Located north of Modena on Via Emilia, the quiet antique REGGIO EMILIA is a completely different city, where it is worth to rest for a while. There are not many monuments here, but it's nice to walk around the city, and you can also set up a base in the Reggian Apennines.
Some practical information
Reggio is on the main railway line from Bologna to Milan. The train station is in Piazza Marconi 1, the bus station is on via Raimondo Franchetti. EPT office (codz. 9.30-12.30 i 15.30-18.00) it is in Piazza Prampolini, main town square, and usually there is no problem with finding accommodation: Cairoli przy Piazza XXV Aprile 2 (w 0522/32307) has doubles 29 000 L, in Ariosto on via San Rocco 12 (0522-37320) offers doubles with bathroom after 46000 L. It is worth going here if only for that, to eat at the Scudo d'Italia restaurant (closed. sb. i nd.), a locally renowned hotel and venue, where you can order an excellent and relatively cheap meal. The dark purple Lambrusco served here is specially bottled in the local azienda and differs from the typical, carbonized versions of this drink. Inside the room, where you can eat well, is a restaurant specializing in sea and vegetable dishes on via Broletto and the noisy Condor, at the lower end of via Spallanzani, where the pizza is served. For bankrupts, there is a mensa in Gioberti a few steps further, in the square of the same name (12.00-14.40 i 18.30-20.30).
Reggio is built around two central squares, Piazza Prampolini i Piazza San Prospero, separated by the Duomo and Palazzo del Municipio with fish-tail battlements. As in other cities in the region, the center is closed to traffic and bicycles will knock on cobblestones from all directions. Piazza San Prospero comes alive on market days (wt. i pt.), when a huge selection of fruit is sold from stalls and shops, vegetables, salami in the evening, including the local parmigia-no-reggiano. The buildings in the square are so crowded around the Church of San Prospero, that he seems to be losing his balance and is leaning to one side. It was built in the sixteenth century, the facade is decorated with columns and statues in the niches, guarded by six lions of pink Verona marble, and contrasts sharply with the unornamented octagonal campanile next to it. Via Broletto prowadzi do Piazza Prampolini, overlooking one face of the Duomo, sheltering under a green net and scaffolding for the duration of renovation. Under the. marble, you can see the Romanesque facade of the cathedral, with statues of Adam and Eve above the medieval portal; apart from that, only the apse and the huge crypt have survived from the original building. Inside is a painting of the Assumption Guercina and many tombs, m.in. inventors of the hourglass, Cherubina Sforzani.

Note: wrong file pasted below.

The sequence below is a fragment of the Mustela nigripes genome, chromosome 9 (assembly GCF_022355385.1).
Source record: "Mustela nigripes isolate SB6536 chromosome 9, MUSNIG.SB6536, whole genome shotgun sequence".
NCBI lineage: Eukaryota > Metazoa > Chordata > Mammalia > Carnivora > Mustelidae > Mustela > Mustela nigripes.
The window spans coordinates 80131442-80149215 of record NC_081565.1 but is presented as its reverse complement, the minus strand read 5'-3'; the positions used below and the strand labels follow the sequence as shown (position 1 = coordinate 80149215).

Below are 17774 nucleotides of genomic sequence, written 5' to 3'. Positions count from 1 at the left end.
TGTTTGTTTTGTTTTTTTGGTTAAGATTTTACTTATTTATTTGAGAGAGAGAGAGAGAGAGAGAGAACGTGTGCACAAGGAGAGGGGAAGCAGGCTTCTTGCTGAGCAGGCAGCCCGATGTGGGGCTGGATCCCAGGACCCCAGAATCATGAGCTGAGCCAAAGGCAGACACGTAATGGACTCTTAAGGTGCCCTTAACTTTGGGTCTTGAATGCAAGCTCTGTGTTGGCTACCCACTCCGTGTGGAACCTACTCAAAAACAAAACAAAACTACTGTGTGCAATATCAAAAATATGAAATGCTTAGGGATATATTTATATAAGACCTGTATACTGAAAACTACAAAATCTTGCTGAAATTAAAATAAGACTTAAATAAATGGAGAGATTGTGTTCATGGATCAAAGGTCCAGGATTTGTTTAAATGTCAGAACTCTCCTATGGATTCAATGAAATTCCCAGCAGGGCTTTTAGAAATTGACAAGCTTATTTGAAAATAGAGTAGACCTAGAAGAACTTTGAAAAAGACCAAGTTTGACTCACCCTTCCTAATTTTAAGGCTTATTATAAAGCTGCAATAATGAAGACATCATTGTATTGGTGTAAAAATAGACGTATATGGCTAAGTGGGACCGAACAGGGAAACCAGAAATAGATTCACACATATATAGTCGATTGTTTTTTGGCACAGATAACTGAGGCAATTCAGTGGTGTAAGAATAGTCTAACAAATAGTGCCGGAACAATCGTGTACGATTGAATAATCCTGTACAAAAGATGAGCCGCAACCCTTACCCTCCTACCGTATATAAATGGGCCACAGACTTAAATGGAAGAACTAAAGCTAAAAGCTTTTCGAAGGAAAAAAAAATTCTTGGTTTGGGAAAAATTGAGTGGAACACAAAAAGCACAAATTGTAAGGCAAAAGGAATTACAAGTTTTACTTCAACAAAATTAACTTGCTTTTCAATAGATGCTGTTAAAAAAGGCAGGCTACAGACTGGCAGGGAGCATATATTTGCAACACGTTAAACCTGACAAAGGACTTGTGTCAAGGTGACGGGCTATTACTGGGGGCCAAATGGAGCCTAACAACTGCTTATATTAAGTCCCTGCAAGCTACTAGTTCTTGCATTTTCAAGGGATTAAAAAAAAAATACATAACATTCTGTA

At right angles to the duomo stands the frosted-pink Palazzo del Capitano del Popolo. Here the tricolor was proclaimed as the official national flag of Italy, when in 1797 r. Napoleon's Padua Republic was created. Going north from here, you come to the Musei Civici in via Spallanzani, na skraju Victory Square, housing private, gathered in the 18th century, collections of archaeological finds, fossils and paintings (pn.-pt. 9.30-12.30). Galleria Parmeggiani is at the corner of the square, which would also be worth a look, but it has been closed for ten years and it is unknown, when the renovation is over. It is said that there are both important collections of Spanish art, Flemish and Italian, as well as costumes and linen. If it proves still unavailable, it is worth going to the church of Madonna della Ghiara, built in the 17th century. and decorated with frescoes from the Bologna School, depicting scenes from the Old Testament and Guercin's Crucifixion.